2.6. Remediation of Aclonifen in Soil

Each week, 200 mL of distilled water was added to each unit and the filtrates were collected in the clean bottles below. The filtrates were first filtered through a rough paper filter and then through membrane filters of 0.45 μm to identify the COD, BOD5, TOC, Aclonifen, pH, and dissolved oxygen values. All experiments were performed in triplicate. The COD test was performed in line with the closed reflux titrimetric method identified in the Standard Method 5220C. The TOC test was performed in line with the method of burning at a high temperature identified in the Standard Method 5310A, and the BOD5 test was performed in line with the Standard Method 5210B (5-day BOD test). Aclonifen was identified with a liquid chromatography-tandem mass spectrometry ( LC/MS/MS) Dionex Ultimate 3000 model device, with dimensions of 100 mm × 2.1 mm., 2.6 μ and C18 Thermo Accucore columns in line with the Brominated Diphenyl Ethers in Water Soil, Sediment and Tissue by HRGC/HRMS, EPA 1614 Method. The furnace temperature of the column was 400°C and the autosampler temperature was 50°C. The retention time was 9.0 min., mass (Thermo Access Max) HESI ion source was 3500 volts, and the ion transfer tube temperature was 270°C. Although the Sheath and Aux gases were 50 Arb and 15 Arb, respectively, the amount limit was 15 ppb. The collision gas pressure was 1.5 m Torr. The LOD and LOQ values were 4 ppt and 15 ppb. The ion transfers were 265.1 for the primary ion, 182.1 for the secondary ion, and 247.9 for the tertiary ion. The amount limit (method marker) was 0.1–1 mg kg−1. The average accuracy value was () 0.999 in the calibration curve.

All of the samples were spiked with surrogate and internal standards in order to maintain the sensitivity. Tetrachloro-m-xylene (TMCX) was used as the surrogate standard. Quintozene was used as the internal standard. Before extraction, the surrogate standard was added to the samples.

Chromatograph vials were spiked before they were capped. The average recovery sensitivity was 86%. For each species, the limit of detection (LOD) was calculated by the addition of the average witness value 3 three times of the standard deviation value. Values below the LOD value were not considered in the calculation. Witness samples were verified in each set of analysis, and all results were subject to witness verification. A manual measurement device, WTW multi 350i, was used to identify the parameters, pH and dissolved oxygen. Measurements were done at room temperature. These tests were carried out once a week.

3. Results and Discussion

3.1. Results of the Identification of Bacteria and Fungi Species in Agricultural Soil

The types of the bacteria and fungi isolated and identified in the agricultural soil are given in Tables 2 and 3, respectively.

Accession numberBacterial code and approximate species identityIdentityReference

KF831394.1Bacillus simplex99%[20]
HE646789.1Bacillus muralis99%[21]
KF555623.1Micrococcus luteus99%[22]
KC634108.1Micrococcus yunnanensis99%[23]
HG530135.1Clostridium tetani99%[24]

Fungi code and approximate species identityFirst primer 5′-3′ sequence and referenceSecond primer 5′-3′ sequence and reference

Penicillium, TrichodermaITS

Penicillium simplicissimumITS 

Penicillium, TalaromycesITS 

Metacordyceps chlamydosporiaITS 

Stachybotrys chartarumITS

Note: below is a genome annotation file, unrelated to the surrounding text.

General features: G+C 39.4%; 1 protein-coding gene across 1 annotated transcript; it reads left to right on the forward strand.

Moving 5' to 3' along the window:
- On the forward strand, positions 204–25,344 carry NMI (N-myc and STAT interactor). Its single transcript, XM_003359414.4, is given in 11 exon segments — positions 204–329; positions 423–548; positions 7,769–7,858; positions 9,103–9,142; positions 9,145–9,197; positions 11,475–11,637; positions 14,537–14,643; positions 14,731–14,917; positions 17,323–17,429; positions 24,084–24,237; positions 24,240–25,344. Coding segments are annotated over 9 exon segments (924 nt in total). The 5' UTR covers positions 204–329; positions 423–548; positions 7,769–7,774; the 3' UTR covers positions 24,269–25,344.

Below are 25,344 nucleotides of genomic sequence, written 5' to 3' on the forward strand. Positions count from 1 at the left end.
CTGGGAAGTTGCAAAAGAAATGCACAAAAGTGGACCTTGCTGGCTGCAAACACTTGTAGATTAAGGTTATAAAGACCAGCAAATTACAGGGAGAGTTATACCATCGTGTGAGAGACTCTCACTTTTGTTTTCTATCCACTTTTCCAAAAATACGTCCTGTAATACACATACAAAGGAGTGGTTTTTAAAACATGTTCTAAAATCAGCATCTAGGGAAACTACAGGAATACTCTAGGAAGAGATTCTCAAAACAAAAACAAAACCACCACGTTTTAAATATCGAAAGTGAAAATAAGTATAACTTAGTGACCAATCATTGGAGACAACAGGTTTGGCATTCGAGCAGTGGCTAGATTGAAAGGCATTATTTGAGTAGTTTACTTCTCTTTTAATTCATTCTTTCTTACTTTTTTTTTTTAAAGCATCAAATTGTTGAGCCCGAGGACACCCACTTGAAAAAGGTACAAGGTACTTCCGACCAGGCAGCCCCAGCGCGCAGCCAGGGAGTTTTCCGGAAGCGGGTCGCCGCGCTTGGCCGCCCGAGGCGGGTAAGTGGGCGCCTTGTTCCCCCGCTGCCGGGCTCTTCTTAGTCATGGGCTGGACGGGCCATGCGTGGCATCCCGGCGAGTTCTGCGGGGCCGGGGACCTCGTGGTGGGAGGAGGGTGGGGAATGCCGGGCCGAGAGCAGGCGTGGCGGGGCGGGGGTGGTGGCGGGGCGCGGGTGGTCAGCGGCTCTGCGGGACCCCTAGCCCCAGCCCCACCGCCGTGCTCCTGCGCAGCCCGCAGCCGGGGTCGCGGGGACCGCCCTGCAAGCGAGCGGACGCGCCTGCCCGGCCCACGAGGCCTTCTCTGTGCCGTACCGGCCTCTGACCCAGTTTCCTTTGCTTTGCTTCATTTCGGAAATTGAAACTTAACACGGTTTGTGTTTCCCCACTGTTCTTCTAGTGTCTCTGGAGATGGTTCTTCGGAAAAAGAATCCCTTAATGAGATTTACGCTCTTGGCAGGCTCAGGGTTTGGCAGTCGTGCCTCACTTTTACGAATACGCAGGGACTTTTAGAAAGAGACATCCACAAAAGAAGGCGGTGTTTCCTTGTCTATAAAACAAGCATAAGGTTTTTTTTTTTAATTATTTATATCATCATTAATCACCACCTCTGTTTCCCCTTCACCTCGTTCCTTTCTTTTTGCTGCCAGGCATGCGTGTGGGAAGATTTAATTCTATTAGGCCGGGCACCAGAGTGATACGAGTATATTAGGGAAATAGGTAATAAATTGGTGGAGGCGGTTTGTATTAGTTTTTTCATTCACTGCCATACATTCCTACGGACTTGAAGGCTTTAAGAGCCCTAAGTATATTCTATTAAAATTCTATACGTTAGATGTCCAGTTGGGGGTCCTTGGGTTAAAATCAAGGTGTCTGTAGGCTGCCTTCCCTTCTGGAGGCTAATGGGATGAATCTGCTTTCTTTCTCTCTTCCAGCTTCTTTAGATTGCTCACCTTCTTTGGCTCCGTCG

Alternaria alternataITS 

Internal Transcribed Spacer.
3.2. Test Results of the Soil Units

TOC, COD, BOD, and Aclonifen remediation results and the graphs of dissolved oxygen and pH test results are given in Figures 2, 3, 4, 5, 6, and 7, respectively.

When there is no Aclonifen in the environment, there are COD and TOC values arising from the system. Since the filtrate obtained from the soil displays the same values of 40 mg/L COD 30 mg/L TOC each week, no difference is observed in remediation performance when these values are subtracted from the COD and TOC values in presence of Aclonifen.

Figures 2, 3, and 4 show TOC, COD, and BOD results. Accordingly, the best remediation performance was 98.7% for TOC and 97.8% for COD in 10 mL mixed cultures. In COD tests, remediation performance in 5 mL mixed cultures was also similar to 96.6%. At the end of the fifth week, TOC remediation was 67.9% and COD remediation was 69.4% in the witness environment. As Figure 4 shows, BOD remediation was 97.8% in 10 mL mixed culture for the same time period. The BOD remediation in the witness soil sample was 67.8%. Since the Aclonifen concentration was the same in all environments, different results for TOC, COD, and BOD tests suggest that there was a change in the cultural environment. Since the nutrients in the witness culture (without culture) and the 1 mL, 2 mL, 5 mL, and 10 mL mixed cultures increased proportionally, the TOC, COD, and BOD values also increased.

As far as the cultural concentrations grafted in the soil increased, the TOC, COD, BOD, and Aclonifen remediation performances also increased significantly. The TOC remediation performance increased most in the first week. In this parameter, the remediation performance was 28%, 30%, 73%, and 83% in 1 mL, 2 mL, 5 mL, and 10 mL mixed cultures, respectively. As Figure 2 shows, there was no significant change in the TOC remediation performance after the second week. As Figure 3 shows, the COD results are similar to the TOC results.

Figure 5 shows that, at the end of the fifth week, Aclonifen remediation results were 50%, 57%, 75%, and 93% in 1 mL, 2 mL, 5 mL, and 10 mL mixed cultures, respectively. At the end of the fifth week, the remediation performance of the witness was 49%, which is close to the remediation performance of the 1 mL mixed culture. The reason for such proximity is the fact that the microorganism population was not sufficient for bioremediation.

The dissolved oxygen results suggest a regular increase. This shows that the soil units were ventilated and microbial degradation occurred in aerobic conditions and it means that these soil microorganisms perform biodegradation abilities in aerobic conditions so most of microbial communities in soil are facultative anaerobe. (Figure 6).

The pH results suggest a gradual decrease over weeks which is why the soil filtrate had an acidic character. The bacterial and fungi activities produced carbon dioxide gas, which turned into carbonic acid upon the addition of water. The reaction between CO2 gas and water resulted in carbonic acid. This is evidence of the acidic nature of the environment (Figure 7).